The jump will be fueled by both an increased demand overseas as well as a wider choice of EV types. For instance, Ford and BMW are making electric bikes that can fit inside the trunk of a conventional vehicle – the concept being that commuters can make that "last mile" emissions-free. Personal EVs and three-wheeled plug-ins are also in store, broadening the types of EVs green-loving citizens can buy. Meanwhile, the success of BYD shows how much countries like China are adopting plug-in vehicles as a primary transportation option.
Ford and BMW are making electric bikes that can fit inside the trunk.
Things seem to be moving in a positive direction once again in the US, too. Last year, US plug-in vehicle sales dropped 6.9 percent to about 110,000 units after advancing about 20 percent the previous year and surging 85 percent in 2013. For 2016, through April, US plug-in vehicle sales were up 11 percent from last years numbers to almost 33,000 units, with the Chevrolet Volt extended-range plug-in and, of course, Tesla, showing big gains.
ABI Research says that upswing is likely to continue, especially with Tesla and General Motors readying the Model 3 and Chevrolet Bolt, respectively, with their 200-mile all-electric ranges. Also, more companies are starting to make fleet purchases of plug-in vehicles.
Scottsdale, Arizona - 09 May 2016
As extreme pollution and congestion in urban areas coupled with limited transportation options continues to challenge major cities across the globe, ABI Research, the leader in transformative technology innovation market intelligence, predicts an imminent rise in smart electric mobility. Data analysis forecasts global electric vehicle revenue will hit $58 billion in 2021, more than five times its market value in 2015.
"The role of vehicle electrication in urban areas is part of a broader smart mobility model that includes shared vehicles, charging options, and driverless electric vehicle fleets of cars, buses, trams, and light rail," says Susan Beardslee, Senior Analyst at ABI Research. "No singular option prevails; in fact, innovative manufacturers are creating ways for them to converge."
Leading automotive manufacturers Ford and BMW, for instance, are looking to create electric bikes that could fit and charge inside of a car. The goal is for drivers to then be able to ditch their cars and use the bikes as a more eco-friendly mode of transportation to complete the last leg of long journeys. Similarly, Tier 1 companies, like Continental, are designing and manufacturing batteries and engines that can better accommodate small, personal electric vehicles.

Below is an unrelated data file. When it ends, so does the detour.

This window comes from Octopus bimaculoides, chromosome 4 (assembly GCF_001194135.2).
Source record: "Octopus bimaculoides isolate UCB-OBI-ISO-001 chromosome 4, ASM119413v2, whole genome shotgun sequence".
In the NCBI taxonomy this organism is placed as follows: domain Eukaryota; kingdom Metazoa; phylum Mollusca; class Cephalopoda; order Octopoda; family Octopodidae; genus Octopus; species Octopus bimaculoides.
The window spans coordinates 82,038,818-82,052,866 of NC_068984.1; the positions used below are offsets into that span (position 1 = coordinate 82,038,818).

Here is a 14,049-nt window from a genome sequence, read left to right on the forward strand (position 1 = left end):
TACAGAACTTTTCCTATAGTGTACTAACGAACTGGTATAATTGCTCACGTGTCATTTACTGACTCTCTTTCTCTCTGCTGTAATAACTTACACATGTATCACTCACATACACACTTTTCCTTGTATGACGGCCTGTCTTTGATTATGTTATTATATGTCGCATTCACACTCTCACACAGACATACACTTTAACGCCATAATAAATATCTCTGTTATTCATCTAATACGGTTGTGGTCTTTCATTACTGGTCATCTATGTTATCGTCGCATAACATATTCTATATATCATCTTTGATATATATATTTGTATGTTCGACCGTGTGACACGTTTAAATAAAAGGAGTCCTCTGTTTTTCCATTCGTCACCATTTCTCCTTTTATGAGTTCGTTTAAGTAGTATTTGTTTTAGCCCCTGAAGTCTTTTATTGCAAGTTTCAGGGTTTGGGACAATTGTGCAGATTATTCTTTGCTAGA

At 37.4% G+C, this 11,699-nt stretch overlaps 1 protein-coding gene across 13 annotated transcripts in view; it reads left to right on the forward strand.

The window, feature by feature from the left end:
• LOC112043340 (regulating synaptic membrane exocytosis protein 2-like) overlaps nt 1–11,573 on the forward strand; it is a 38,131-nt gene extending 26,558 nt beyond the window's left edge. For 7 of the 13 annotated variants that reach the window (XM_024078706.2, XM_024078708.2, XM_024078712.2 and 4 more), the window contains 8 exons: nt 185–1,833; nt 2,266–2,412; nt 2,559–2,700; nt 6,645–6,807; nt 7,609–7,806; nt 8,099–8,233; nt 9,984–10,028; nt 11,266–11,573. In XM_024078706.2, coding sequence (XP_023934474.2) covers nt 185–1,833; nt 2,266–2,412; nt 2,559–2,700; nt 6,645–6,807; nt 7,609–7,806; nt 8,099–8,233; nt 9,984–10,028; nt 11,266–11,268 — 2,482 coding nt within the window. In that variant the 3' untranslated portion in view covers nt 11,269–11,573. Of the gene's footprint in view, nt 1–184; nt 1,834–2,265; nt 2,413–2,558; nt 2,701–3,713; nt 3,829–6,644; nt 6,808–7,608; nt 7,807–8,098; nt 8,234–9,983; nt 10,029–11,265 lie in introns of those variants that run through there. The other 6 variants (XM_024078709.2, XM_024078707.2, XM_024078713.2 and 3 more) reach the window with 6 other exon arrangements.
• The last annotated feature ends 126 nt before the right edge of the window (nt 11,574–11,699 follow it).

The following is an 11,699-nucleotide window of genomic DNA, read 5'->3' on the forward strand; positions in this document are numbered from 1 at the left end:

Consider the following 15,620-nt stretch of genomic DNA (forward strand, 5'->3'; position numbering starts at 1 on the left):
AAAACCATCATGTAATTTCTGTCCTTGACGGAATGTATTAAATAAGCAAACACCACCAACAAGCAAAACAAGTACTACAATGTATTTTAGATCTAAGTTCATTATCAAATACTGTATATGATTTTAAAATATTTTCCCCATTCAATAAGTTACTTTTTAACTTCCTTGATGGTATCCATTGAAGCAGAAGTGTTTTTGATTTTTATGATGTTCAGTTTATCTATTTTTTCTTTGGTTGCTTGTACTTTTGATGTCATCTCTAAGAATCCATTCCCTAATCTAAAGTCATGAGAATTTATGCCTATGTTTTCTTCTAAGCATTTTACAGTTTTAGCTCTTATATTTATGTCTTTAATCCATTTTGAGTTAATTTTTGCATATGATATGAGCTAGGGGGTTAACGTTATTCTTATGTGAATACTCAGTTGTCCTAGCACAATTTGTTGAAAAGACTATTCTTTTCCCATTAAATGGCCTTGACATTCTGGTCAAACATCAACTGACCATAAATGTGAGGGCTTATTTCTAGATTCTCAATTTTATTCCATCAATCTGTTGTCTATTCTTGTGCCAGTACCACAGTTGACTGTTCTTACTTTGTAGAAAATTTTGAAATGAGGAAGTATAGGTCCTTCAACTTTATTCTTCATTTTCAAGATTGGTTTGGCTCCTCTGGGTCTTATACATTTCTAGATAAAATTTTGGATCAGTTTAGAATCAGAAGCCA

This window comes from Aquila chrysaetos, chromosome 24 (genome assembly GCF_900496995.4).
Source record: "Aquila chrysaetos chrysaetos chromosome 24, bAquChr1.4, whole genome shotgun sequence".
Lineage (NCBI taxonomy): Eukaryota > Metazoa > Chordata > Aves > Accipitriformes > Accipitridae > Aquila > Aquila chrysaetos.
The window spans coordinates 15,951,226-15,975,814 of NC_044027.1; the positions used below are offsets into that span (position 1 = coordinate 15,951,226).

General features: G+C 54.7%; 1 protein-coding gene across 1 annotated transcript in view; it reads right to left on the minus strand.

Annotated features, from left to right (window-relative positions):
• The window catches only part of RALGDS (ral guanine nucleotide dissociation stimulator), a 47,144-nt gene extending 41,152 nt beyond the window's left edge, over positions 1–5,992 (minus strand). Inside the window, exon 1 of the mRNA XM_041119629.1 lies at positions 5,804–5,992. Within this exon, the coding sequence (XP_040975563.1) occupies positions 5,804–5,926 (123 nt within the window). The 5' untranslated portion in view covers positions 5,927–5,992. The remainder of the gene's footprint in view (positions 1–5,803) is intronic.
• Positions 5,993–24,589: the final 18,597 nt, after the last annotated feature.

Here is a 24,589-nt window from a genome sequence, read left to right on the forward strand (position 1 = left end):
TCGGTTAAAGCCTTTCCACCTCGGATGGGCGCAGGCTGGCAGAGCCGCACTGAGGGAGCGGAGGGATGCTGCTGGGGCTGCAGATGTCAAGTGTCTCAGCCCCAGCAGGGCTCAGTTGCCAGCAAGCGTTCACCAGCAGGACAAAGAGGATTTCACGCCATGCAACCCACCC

China is one region pushing particularly hard to make electric vehicles a reality, with regional vendors like BYD outselling larger OEMs like Chevy, Nissan, and Tesla by miles. And as newer urban electric transportation categories continue to emerge, such as three-wheeled vehicles more commonly referred to as velomobiles, so too do opportunities for emerging markets and the elderly or disabled.
"The U.S. is taking longer to embrace the trend, though, with many residents expressing hesitation to let go of their private, singular vehicles as we move toward a shared, smart mobility transportation model," continues Beardslee. "Once the price point of electric vehicles starts to drop, as evident with Tesla's Model 3 and the forthcoming Chevy Bolt, and manufacturers address range anxiety, we believe that the U.S. market will see a jump in its sales. Over time, we expect greater adoption through fleet purchases including Uber and Lyft."
Personal mobility companies VeloMetro and EcoReco, for instance, are embracing the shared fleet mentality. Both companies are rolling out innovative personal transport vehicles that they plan to pilot with universities and municipalities in the months ahead.
"While the market's current lack of sufficient standards and infrastructure is impacting the broader adoption of electric vehicles, we believe that the greater access, variety, and flexibility of electric vehicles and increasing urban congestion will positively influence future electric vehicle deployment and adoption," concludes Beardslee. "The long-term forecasting of global energy needs from Exxon shows the sobering impact of an unsustainable 35% to 140% increase in energy requirements. Global consortia and public and private partnerships will continue to be leading efforts resulting in necessary change to our transportation industry."
These findings are part of ABI Research's Smart Transportation Service, which includes research reports, market data, insights, and competitive assessments.
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About ABI Research
For more than 25 years, ABI Research has stood at the forefront of technology market intelligence, partnering with innovative business leaders to implement informed, transformative technology decisions. The company employs a global team of senior analysts to provide comprehensive research and consulting services through deep quantitative forecasts, qualitative analyses and teardown services. An industry pioneer, ABI Research is proactive in its approach, frequently uncovering ground-breaking business cycles ahead of the curve and publishing research 18 to 36 months in advance of other organizations. In all, the company covers more than 60 services, spanning 11 technology sectors. For more information, visit www.abiresearch.com.